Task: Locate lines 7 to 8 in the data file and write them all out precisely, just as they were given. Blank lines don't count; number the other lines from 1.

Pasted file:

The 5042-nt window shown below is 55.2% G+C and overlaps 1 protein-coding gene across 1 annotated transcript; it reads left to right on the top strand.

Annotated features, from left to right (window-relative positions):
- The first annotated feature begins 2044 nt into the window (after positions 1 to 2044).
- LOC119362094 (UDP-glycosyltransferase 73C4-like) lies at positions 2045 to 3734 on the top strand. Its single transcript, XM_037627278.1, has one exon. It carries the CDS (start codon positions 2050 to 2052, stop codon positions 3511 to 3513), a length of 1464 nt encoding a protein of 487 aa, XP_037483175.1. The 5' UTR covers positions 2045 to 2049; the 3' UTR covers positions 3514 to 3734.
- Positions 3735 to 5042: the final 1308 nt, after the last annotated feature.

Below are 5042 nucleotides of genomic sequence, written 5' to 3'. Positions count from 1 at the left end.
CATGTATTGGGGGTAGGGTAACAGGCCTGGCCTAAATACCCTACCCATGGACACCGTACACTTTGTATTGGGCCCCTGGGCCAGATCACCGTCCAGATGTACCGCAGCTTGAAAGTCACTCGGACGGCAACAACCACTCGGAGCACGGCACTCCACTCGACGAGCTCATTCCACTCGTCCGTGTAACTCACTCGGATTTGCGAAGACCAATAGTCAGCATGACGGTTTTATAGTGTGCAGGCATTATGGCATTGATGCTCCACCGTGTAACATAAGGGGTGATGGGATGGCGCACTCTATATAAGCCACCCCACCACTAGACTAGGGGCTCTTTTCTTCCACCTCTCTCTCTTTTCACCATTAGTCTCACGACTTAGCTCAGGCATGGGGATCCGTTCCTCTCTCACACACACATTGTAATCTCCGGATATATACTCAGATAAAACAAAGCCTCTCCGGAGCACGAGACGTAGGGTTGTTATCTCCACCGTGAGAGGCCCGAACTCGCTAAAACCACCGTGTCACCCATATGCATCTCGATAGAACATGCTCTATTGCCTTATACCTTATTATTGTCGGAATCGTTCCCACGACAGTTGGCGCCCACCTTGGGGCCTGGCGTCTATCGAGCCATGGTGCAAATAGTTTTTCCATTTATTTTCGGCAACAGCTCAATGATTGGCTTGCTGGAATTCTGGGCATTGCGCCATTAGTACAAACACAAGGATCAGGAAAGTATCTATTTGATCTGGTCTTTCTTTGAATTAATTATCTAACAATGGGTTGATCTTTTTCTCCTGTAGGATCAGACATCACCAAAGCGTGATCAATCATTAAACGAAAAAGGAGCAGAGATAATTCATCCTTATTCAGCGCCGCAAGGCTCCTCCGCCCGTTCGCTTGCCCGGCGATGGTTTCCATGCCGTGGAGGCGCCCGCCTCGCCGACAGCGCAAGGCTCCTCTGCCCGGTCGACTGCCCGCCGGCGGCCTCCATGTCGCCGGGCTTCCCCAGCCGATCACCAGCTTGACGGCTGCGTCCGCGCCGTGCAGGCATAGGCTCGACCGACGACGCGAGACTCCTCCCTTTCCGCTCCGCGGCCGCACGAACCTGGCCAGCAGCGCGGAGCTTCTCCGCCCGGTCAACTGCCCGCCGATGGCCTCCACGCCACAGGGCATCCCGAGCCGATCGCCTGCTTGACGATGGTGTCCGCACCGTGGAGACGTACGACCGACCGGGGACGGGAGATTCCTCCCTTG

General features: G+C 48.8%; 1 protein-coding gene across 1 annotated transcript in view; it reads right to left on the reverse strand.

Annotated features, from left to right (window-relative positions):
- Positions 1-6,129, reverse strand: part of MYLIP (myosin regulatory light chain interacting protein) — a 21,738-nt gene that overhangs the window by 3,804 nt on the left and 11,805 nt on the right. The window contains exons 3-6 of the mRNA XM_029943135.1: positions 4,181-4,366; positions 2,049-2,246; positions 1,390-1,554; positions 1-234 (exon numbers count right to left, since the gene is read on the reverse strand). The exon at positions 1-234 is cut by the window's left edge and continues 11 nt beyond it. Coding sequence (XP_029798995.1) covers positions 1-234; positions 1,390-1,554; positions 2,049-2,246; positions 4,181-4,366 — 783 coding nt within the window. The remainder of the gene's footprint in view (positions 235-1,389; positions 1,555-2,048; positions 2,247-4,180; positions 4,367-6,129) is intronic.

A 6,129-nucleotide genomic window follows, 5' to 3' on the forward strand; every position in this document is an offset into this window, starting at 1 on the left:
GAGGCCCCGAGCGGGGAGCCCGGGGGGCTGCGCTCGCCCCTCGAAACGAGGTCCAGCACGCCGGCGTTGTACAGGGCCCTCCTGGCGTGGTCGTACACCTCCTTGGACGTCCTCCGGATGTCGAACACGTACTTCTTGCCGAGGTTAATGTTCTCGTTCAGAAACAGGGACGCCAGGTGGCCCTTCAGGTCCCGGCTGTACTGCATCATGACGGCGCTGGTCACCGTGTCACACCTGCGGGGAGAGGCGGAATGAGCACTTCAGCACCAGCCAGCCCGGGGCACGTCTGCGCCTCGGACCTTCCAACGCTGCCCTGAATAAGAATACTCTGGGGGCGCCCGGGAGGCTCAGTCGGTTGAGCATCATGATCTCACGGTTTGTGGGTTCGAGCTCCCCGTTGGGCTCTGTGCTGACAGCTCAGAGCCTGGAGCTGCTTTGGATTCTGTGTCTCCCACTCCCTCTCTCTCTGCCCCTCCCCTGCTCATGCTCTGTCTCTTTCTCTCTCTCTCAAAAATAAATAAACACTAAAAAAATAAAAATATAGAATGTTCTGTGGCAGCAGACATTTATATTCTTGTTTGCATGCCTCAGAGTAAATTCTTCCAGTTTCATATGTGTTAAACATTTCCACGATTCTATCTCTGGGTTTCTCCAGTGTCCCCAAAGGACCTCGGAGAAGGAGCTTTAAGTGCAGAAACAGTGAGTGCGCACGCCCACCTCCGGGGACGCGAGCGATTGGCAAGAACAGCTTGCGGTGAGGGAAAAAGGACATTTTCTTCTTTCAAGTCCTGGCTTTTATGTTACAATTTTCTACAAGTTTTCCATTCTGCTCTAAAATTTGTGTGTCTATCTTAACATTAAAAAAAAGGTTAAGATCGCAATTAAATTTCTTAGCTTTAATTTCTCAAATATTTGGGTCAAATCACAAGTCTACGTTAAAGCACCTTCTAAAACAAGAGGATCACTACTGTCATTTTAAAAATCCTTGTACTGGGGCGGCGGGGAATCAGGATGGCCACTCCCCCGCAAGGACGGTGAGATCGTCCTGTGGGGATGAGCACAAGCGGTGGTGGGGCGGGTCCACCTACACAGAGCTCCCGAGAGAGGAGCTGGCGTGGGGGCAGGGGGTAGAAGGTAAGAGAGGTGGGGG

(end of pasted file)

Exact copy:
CATGTATTGGGGGTAGGGTAACAGGCCTGGCCTAAATACCCTACCCATGGACACCGTACACTTTGTATTGGGCCCCTGGGCCAGATCACCGTCCAGATGTACCGCAGCTTGAAAGTCACTCGGACGGCAACAACCACTCGGAGCACGGCACTCCACTCGACGAGCTCATTCCACTCGTCCGTGTAACTCACTCGGATTTGCGAAGACCAATAGTCAGCATGACGGTTTTATAGTGTGCAGGCATTATGGCATTGATGCTCCACCGTGTAACATAAGGGGTGATGGGATGGCGCACTCTATATAAGCCACCCCACCACTAGACTAGGGGCTCTTTTCTTCCACCTCTCTCTCTTTTCACCATTAGTCTCACGACTTAGCTCAGGCATGGGGATCCGTTCCTCTCTCACACACACATTGTAATCTCCGGATATATACTCAGATAAAACAAAGCCTCTCCGGAGCACGAGACGTAGGGTTGTTATCTCCACCGTGAGAGGCCCGAACTCGCTAAAACCACCGTGTCACCCATATGCATCTCGATAGAACATGCTCTATTGCCTTATACCTTATTATTGTCGGAATCGTTCCCACGACAGTTGGCGCCCACCTTGGGGCCTGGCGTCTATCGAGCCATGGTGCAAATAGTTTTTCCATTTATTTTCGGCAACAGCTCAATGATTGGCTTGCTGGAATTCTGGGCATTGCGCCATTAGTACAAACACAAGGATCAGGAAAGTATCTATTTGATCTGGTCTTTCTTTGAATTAATTATCTAACAATGGGTTGATCTTTTTCTCCTGTAGGATCAGACATCACCAAAGCGTGATCAATCATTAAACGAAAAAGGAGCAGAGATAATTCATCCTTATTCAGCGCCGCAAGGCTCCTCCGCCCGTTCGCTTGCCCGGCGATGGTTTCCATGCCGTGGAGGCGCCCGCCTCGCCGACAGCGCAAGGCTCCTCTGCCCGGTCGACTGCCCGCCGGCGGCCTCCATGTCGCCGGGCTTCCCCAGCCGATCACCAGCTTGACGGCTGCGTCCGCGCCGTGCAGGCATAGGCTCGACCGACGACGCGAGACTCCTCCCTTTCCGCTCCGCGGCCGCACGAACCTGGCCAGCAGCGCGGAGCTTCTCCGCCCGGTCAACTGCCCGCCGATGGCCTCCACGCCACAGGGCATCCCGAGCCGATCGCCTGCTTGACGATGGTGTCCGCACCGTGGAGACGTACGACCGACCGGGGACGGGAGATTCCTCCCTTG

General features: G+C 48.8%; 1 protein-coding gene across 1 annotated transcript in view; it reads right to left on the reverse strand.